Lying For a Good Cause

As the pandemic fades, states with active capital punishment laws are resuming executions of their worst murderers.  Over the coming weeks as condemned murderers in Missouri, Arizona and Texas are scheduled for execution, death penalty opponents have resumed their insistence that innocent people are facing execution.  The latest “wrongly convicted” posterboy is actually a woman named Melissa Lucio.  Lucio was convicted in 2007 for the murder of her two-year-old daughter Mariah.  ABC, CNN, CBS, Yahoo News, Time and several other news outlets are regurgitating the press releases from the Innocence Project and other anti-death penalty groups which assert that Lucio was forced to confess by police, and that medical evidence proves that she did not commit the murder.  An example is a story by Ed Pilkington in the April 21 issue of The Guardian, “Texas mother set for execution – yet evidence suggests she did not kill her child.”

Update:  The Texas Court of Criminal Appeals has granted Lucio a stay of execution, as reported here.

Pilkington tells us a tragic story of an abused, pregnant mother of nine who’s daughter died after falling down stairs two days earlier.  She was relentlessly interrogated by five police detectives until, after nearly six hours, she broke down and began to “repeat the (incriminating) phrases that the investigators had effectively coached her to say….That coerced confession was the core evidence presented at Lucio’s subsequent trial.  It was critical to the jury’s guilty verdict, and to the death sentence that followed.”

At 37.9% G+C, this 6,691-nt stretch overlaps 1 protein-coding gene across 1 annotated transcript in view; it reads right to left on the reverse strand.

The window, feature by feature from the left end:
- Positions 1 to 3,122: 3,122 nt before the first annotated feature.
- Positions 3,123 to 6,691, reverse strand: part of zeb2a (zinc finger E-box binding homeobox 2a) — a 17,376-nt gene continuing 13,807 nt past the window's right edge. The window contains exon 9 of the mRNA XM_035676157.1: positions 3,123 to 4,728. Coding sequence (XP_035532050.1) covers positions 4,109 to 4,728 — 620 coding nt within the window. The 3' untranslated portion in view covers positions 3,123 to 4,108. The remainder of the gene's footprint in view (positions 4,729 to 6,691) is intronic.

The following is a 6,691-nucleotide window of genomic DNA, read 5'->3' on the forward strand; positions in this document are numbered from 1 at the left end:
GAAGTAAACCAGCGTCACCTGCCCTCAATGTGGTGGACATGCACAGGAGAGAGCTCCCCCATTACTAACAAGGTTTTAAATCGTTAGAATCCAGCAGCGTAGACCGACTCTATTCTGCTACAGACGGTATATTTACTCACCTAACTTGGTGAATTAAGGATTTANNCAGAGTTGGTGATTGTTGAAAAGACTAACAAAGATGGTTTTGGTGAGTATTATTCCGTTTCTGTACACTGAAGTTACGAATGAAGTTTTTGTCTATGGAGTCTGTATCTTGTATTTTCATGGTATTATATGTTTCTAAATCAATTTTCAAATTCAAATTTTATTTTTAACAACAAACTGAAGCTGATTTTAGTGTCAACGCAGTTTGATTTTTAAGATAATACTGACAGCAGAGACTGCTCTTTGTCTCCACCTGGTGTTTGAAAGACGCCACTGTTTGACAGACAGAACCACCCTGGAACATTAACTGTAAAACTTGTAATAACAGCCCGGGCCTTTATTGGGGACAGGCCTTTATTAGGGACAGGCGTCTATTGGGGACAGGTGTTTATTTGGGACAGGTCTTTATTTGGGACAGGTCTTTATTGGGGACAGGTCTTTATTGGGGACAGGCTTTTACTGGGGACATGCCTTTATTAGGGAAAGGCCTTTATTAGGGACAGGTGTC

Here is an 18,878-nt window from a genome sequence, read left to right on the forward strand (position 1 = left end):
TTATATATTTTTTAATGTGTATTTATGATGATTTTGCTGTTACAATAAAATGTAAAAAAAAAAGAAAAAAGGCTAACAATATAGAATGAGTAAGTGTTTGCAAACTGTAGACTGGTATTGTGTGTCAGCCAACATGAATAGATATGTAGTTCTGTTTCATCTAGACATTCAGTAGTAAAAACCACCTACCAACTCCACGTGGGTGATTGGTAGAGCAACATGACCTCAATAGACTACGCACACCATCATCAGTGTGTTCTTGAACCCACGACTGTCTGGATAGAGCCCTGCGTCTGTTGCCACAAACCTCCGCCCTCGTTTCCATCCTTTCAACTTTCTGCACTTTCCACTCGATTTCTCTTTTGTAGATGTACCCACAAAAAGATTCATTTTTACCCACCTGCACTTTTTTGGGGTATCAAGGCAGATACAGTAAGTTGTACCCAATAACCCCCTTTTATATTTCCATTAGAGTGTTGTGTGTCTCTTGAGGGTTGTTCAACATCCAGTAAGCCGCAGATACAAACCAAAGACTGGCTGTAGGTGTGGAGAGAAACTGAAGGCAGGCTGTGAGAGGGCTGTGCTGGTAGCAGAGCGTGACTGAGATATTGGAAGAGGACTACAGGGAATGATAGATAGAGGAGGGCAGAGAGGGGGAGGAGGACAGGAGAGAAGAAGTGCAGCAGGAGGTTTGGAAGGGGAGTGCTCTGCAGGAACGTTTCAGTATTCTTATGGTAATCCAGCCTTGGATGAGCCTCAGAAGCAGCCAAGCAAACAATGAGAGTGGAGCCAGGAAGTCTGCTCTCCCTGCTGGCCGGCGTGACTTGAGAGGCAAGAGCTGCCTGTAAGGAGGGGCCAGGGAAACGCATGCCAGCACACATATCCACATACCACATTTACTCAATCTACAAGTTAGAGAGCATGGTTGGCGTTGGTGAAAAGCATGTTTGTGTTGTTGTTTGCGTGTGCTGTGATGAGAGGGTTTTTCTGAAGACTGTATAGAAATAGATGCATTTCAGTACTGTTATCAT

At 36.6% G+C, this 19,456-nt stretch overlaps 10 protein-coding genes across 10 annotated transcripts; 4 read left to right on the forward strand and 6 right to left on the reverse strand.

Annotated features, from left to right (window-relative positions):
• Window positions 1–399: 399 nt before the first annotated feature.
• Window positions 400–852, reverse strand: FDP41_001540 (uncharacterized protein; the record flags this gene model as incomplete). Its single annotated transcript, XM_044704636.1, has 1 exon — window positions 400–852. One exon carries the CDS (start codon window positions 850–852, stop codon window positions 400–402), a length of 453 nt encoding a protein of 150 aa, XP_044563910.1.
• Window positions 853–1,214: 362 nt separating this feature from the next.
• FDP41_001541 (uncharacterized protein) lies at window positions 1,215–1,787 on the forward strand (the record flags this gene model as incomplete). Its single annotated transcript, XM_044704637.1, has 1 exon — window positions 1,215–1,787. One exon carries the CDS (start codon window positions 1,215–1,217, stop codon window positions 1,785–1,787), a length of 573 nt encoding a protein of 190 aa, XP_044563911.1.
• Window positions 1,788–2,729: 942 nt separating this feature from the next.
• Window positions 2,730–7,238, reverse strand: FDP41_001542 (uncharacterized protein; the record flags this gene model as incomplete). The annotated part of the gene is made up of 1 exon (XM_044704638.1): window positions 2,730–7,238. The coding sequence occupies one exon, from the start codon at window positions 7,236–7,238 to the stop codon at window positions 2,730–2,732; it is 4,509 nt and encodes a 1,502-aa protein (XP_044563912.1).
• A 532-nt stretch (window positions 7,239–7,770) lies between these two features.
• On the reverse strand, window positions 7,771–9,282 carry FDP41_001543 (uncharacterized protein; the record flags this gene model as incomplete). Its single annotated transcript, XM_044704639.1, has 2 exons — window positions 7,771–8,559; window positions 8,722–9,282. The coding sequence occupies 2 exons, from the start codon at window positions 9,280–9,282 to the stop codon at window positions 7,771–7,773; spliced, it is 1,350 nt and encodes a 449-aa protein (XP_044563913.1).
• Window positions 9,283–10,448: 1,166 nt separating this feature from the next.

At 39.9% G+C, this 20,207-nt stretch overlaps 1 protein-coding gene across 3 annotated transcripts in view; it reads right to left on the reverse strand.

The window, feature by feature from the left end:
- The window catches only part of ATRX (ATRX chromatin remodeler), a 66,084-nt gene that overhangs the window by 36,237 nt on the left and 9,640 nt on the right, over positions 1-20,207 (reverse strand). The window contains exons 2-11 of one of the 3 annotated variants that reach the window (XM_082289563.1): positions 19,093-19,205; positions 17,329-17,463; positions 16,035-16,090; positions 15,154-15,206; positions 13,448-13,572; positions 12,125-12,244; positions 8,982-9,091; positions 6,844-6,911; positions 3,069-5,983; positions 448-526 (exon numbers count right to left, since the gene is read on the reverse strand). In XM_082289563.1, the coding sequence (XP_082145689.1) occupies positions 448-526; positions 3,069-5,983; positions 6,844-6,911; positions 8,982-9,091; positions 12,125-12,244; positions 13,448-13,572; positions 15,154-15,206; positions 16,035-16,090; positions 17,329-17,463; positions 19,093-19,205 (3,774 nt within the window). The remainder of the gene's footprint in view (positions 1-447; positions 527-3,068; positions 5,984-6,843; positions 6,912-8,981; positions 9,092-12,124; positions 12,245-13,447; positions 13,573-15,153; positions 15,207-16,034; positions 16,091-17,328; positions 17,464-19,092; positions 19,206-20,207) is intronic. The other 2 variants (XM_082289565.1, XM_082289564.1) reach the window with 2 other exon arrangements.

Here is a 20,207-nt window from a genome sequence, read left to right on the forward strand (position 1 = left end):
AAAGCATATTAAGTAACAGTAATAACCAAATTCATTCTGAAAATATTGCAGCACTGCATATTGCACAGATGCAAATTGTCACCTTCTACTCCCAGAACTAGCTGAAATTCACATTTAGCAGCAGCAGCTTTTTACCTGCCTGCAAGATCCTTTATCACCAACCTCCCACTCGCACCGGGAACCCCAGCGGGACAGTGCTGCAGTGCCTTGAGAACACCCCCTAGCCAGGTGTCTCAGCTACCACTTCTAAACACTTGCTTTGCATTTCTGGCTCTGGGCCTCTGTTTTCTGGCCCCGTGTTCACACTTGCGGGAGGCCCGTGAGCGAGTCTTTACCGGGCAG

The tactics of anti-death penalty organizations were well documented by the article.  “Hundreds of religious bodies, along with women’s and domestic violence advocacy groups, have joined celebrities such as Kim Kardashian to plead with Republican governor Greg Abbot and the state’s board of pardons to intervene.  A documentary about the case, The State of Texas v. Melissa, was released in 2020.”